In October 2020 we invited quotes for the provision of Carpentries-style data science course curricula<
The Software Sustainability Institute is excited to announce its involvement in three successful bids to the UKRI Innovation Scholars: Data Science Training in Health and Bioscience initiative. The programme’s key objective is to produce training opportunities for researchers in areas ranging from bioinformatics to the social sciences, to give them the self-confidence and skills to manage and analyse their data.
The winning proposals for our call for developing training materials for data science have been chosen.
We are inviting quotes until 30 November to deliver a programme of data skills training for the Scottish workforce.
The SSI is currently supported by the Scottish Funding Council’s (SFC) Upskilling Fund to deliver a programme of data skills training for the Scottish workforce. We are inviting quotes for the provision of a course curriculum.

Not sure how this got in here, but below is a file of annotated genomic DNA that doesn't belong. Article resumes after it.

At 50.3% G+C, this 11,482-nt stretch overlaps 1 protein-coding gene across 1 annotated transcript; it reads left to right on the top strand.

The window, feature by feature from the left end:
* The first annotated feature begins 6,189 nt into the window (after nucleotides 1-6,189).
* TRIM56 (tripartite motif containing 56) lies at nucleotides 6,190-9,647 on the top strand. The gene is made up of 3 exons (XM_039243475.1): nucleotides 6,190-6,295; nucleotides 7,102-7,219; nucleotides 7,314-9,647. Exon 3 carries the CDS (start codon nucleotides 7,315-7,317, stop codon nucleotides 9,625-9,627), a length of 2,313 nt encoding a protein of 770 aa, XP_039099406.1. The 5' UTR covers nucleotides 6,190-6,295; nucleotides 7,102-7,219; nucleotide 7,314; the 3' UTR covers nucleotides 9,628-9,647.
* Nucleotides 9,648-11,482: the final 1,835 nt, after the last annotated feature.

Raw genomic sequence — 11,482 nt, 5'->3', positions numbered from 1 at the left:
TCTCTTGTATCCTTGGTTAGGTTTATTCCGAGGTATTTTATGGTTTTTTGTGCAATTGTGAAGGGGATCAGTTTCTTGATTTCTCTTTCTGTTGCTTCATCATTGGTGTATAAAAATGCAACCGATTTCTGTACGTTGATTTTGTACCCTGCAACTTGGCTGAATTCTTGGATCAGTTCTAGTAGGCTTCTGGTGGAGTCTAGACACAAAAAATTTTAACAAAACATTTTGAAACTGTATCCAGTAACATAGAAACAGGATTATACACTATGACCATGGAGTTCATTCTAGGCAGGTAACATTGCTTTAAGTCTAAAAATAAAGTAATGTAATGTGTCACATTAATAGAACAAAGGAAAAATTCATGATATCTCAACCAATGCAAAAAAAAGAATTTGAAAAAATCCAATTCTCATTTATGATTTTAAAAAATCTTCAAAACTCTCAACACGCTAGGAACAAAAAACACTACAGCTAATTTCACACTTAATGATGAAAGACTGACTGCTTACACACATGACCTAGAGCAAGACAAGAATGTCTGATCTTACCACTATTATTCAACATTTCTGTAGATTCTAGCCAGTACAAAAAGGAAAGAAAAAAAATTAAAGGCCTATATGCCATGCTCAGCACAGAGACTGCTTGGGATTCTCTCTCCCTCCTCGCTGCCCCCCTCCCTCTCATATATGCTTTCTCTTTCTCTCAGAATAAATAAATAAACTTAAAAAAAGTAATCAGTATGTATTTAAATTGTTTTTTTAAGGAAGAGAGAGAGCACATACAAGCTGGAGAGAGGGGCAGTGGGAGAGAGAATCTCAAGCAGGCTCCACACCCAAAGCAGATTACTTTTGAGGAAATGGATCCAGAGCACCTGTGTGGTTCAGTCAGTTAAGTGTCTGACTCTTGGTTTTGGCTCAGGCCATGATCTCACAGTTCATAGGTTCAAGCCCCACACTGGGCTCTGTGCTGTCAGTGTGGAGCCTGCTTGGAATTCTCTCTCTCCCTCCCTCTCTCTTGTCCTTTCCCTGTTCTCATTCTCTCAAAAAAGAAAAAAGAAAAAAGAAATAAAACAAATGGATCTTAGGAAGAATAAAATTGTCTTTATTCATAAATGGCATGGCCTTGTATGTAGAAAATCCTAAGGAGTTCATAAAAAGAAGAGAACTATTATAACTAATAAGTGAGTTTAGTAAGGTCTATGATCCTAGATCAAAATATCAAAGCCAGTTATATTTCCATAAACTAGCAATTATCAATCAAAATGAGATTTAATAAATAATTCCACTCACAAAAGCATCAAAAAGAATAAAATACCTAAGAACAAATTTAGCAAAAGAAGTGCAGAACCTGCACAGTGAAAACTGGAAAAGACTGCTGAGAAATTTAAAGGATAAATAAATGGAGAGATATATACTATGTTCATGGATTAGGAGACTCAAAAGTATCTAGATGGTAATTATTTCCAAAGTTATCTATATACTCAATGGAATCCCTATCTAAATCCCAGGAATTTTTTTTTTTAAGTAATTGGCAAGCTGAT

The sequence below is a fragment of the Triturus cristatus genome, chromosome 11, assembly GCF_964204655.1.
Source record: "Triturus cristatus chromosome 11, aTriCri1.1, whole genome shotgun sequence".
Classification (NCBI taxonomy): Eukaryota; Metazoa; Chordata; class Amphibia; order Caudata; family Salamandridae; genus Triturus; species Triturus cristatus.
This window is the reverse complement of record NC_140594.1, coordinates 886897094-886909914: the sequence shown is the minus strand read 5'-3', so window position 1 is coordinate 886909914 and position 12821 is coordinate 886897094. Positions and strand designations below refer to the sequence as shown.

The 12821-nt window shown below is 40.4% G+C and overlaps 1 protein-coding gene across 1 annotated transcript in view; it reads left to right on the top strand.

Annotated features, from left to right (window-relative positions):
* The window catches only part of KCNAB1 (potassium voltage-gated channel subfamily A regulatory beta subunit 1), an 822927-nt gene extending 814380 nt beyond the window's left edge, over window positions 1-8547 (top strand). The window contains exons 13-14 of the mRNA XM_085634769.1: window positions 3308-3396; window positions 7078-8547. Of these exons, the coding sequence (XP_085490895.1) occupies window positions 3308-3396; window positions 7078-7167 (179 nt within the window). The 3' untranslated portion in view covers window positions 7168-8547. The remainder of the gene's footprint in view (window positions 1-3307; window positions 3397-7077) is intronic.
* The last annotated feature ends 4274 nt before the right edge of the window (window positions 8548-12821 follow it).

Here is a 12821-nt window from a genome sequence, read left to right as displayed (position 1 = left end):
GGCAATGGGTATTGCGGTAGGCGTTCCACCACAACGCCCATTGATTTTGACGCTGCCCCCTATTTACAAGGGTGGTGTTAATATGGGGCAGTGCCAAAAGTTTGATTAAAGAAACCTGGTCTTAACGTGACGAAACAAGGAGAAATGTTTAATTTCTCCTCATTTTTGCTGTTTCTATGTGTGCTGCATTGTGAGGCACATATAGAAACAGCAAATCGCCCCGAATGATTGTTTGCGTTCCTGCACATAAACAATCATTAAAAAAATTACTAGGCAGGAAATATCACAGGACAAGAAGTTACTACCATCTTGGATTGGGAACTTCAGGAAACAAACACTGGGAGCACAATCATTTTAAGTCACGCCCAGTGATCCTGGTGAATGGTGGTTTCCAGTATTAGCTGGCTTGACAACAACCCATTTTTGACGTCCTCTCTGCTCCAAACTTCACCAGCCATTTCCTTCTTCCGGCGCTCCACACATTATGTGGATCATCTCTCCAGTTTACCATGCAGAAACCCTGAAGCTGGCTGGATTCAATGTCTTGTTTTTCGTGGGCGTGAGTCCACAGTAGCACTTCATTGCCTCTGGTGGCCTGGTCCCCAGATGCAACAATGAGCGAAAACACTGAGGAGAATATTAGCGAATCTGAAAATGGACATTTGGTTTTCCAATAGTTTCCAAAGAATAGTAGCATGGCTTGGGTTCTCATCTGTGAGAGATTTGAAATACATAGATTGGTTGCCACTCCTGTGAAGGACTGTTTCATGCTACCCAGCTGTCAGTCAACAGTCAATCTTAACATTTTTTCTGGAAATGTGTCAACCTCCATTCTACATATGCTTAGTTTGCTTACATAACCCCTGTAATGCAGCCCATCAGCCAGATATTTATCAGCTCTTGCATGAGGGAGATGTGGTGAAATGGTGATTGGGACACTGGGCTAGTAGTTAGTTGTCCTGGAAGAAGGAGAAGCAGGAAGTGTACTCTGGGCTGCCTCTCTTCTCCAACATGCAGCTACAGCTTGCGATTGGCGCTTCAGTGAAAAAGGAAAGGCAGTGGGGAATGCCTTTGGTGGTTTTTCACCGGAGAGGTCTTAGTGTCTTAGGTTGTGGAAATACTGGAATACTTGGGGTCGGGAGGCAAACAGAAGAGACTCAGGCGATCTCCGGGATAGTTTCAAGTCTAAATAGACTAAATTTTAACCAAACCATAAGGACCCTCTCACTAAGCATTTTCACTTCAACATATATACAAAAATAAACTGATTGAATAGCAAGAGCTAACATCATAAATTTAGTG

The call for submissions is now open for the DataTech20 conference in Glasgow on 16 March 2020.
Data Science for Doctors, developed by the Software Sustainability Institute’s Fellow Steve Harris, is a programme based on The Carpentries’ Data Carpentry aimed at teaching health care professionals basic concepts, skills and tools for working more effectively with data.
A Rice University scientist and his colleagues are using their search for dark matter in a study they hope will enhance all of data science.
By Grai Calvey, Fiona Jones and Heather Cooper Drawing on Library Carpentry lessons, pedagogy and community.
Stop, collaborate and listen: Gender equality in social data science Join us for an evening discussion with a panel of leading computational social scientists and data scientists on collaboration, equality, and skills future social scientists need to work with big data.
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By Reka Solymosi, Software Sustainability Institute Fellow. From 4 – 5 April 2019, I attended the Women in Data Science Zurich 2019 conference as an invited speaker to talk about my research involving ‘new’ forms of data. In particular the use of crowdsourced data collection methods to gain insight into people’s perceptions and subjective evaluations of their environments.